My, What Big Leaves You Have

SCIENCE

Why do plants’ leaves shrink the further from the Equator they grow? It may all have to do with maintaining a comfortable temperature. (New Scientist)

Sure, they can get up and leaf. But can plants hear?

Teachers, scroll down for our quick list of key resources in our Teachers Toolkit.

 

Discussion Ideas

The big, beautiful leaves of this species of bromeliad (Alcantarea imperialis) can be found in the mountains around Rio de Janeiro, Brazil.
Photograph by Paul Zahl, National Geographic

The tiny leaves of this snow buttercup thrive in the Russian Arctic archipelago of Franz Josef Land.
Photograph by Andy Mann, National Geographic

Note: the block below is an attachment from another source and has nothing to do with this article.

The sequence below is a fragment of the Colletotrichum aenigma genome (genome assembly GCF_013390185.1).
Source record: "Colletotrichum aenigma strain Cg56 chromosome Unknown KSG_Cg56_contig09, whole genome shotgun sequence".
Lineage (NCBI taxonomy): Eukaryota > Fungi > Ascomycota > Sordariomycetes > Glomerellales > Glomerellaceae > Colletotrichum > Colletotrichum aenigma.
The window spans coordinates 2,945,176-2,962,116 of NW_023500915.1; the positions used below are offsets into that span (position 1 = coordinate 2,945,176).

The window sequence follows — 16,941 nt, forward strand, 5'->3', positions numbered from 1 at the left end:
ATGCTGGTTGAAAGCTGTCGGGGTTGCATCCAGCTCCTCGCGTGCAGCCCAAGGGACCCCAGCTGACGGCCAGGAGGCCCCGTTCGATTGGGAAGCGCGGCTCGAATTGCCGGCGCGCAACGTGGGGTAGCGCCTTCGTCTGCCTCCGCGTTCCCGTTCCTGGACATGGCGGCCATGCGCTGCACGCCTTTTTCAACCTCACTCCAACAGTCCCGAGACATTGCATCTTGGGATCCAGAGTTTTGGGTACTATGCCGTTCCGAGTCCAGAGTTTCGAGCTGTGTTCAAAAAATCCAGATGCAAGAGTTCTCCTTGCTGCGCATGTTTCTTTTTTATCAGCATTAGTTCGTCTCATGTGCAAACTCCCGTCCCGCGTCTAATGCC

• How might a better understanding of leaf size help predict how climate change may alter plant distribution?
    • The current period of climate change is associated with much warmer climates and arid conditions. “[I]f a particular region becomes warmer and drier, you may see smaller-leaf species replacing larger-leaf species because they’re better adapted to the new climatic conditions.”

 

 

  • Get outside and do a plant survey! What is the average leaf size of plants in your neighborhood?
    • Are these plants native or introduced species?
    • How might human activity have impacted plant distribution in your neighborhood?
    • Is there a difference in leaf size between outdoor plants and indoor plants? If so, what might be some reasons for the difference?

 

 

TEACHERS TOOLKIT

New Scientist: We may finally understand why tropical plants have huge leaves

BBC: Clues to why leaves come in many sizes

Nat Geo: Can Plants Hear?

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